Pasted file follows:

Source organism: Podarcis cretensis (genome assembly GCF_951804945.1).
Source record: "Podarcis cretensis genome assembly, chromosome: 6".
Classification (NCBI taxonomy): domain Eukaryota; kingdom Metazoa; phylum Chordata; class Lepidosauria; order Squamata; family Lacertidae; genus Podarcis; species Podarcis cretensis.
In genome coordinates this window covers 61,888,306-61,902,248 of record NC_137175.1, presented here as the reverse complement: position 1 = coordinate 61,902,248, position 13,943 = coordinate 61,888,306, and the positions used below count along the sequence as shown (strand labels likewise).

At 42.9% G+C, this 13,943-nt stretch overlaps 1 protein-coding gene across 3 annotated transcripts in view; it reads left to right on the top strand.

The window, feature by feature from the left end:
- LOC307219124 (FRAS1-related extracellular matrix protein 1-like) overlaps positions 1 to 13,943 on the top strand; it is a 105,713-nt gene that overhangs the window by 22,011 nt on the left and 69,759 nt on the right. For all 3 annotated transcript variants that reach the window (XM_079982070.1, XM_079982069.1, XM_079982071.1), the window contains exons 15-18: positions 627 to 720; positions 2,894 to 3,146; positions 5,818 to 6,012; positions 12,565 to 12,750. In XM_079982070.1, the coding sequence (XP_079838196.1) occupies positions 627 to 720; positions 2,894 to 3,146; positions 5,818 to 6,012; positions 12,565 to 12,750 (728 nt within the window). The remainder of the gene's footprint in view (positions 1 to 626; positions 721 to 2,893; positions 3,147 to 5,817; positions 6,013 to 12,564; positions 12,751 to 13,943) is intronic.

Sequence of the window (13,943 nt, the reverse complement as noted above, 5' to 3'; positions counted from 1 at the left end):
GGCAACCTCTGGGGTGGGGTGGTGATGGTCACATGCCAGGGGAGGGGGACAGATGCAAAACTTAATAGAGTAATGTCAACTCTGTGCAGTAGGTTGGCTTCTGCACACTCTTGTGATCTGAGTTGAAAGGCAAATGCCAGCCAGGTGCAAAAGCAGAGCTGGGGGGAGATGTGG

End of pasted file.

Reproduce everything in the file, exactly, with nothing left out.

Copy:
Source organism: Podarcis cretensis (genome assembly GCF_951804945.1).
Source record: "Podarcis cretensis genome assembly, chromosome: 6".
Classification (NCBI taxonomy): domain Eukaryota; kingdom Metazoa; phylum Chordata; class Lepidosauria; order Squamata; family Lacertidae; genus Podarcis; species Podarcis cretensis.
In genome coordinates this window covers 61,888,306-61,902,248 of record NC_137175.1, presented here as the reverse complement: position 1 = coordinate 61,902,248, position 13,943 = coordinate 61,888,306, and the positions used below count along the sequence as shown (strand labels likewise).

At 42.9% G+C, this 13,943-nt stretch overlaps 1 protein-coding gene across 3 annotated transcripts in view; it reads left to right on the top strand.

The window, feature by feature from the left end:
- LOC307219124 (FRAS1-related extracellular matrix protein 1-like) overlaps positions 1 to 13,943 on the top strand; it is a 105,713-nt gene that overhangs the window by 22,011 nt on the left and 69,759 nt on the right. For all 3 annotated transcript variants that reach the window (XM_079982070.1, XM_079982069.1, XM_079982071.1), the window contains exons 15-18: positions 627 to 720; positions 2,894 to 3,146; positions 5,818 to 6,012; positions 12,565 to 12,750. In XM_079982070.1, the coding sequence (XP_079838196.1) occupies positions 627 to 720; positions 2,894 to 3,146; positions 5,818 to 6,012; positions 12,565 to 12,750 (728 nt within the window). The remainder of the gene's footprint in view (positions 1 to 626; positions 721 to 2,893; positions 3,147 to 5,817; positions 6,013 to 12,564; positions 12,751 to 13,943) is intronic.

Sequence of the window (13,943 nt, the reverse complement as noted above, 5' to 3'; positions counted from 1 at the left end):
GGCAACCTCTGGGGTGGGGTGGTGATGGTCACATGCCAGGGGAGGGGGACAGATGCAAAACTTAATAGAGTAATGTCAACTCTGTGCAGTAGGTTGGCTTCTGCACACTCTTGTGATCTGAGTTGAAAGGCAAATGCCAGCCAGGTGCAAAAGCAGAGCTGGGGGGAGATGTGG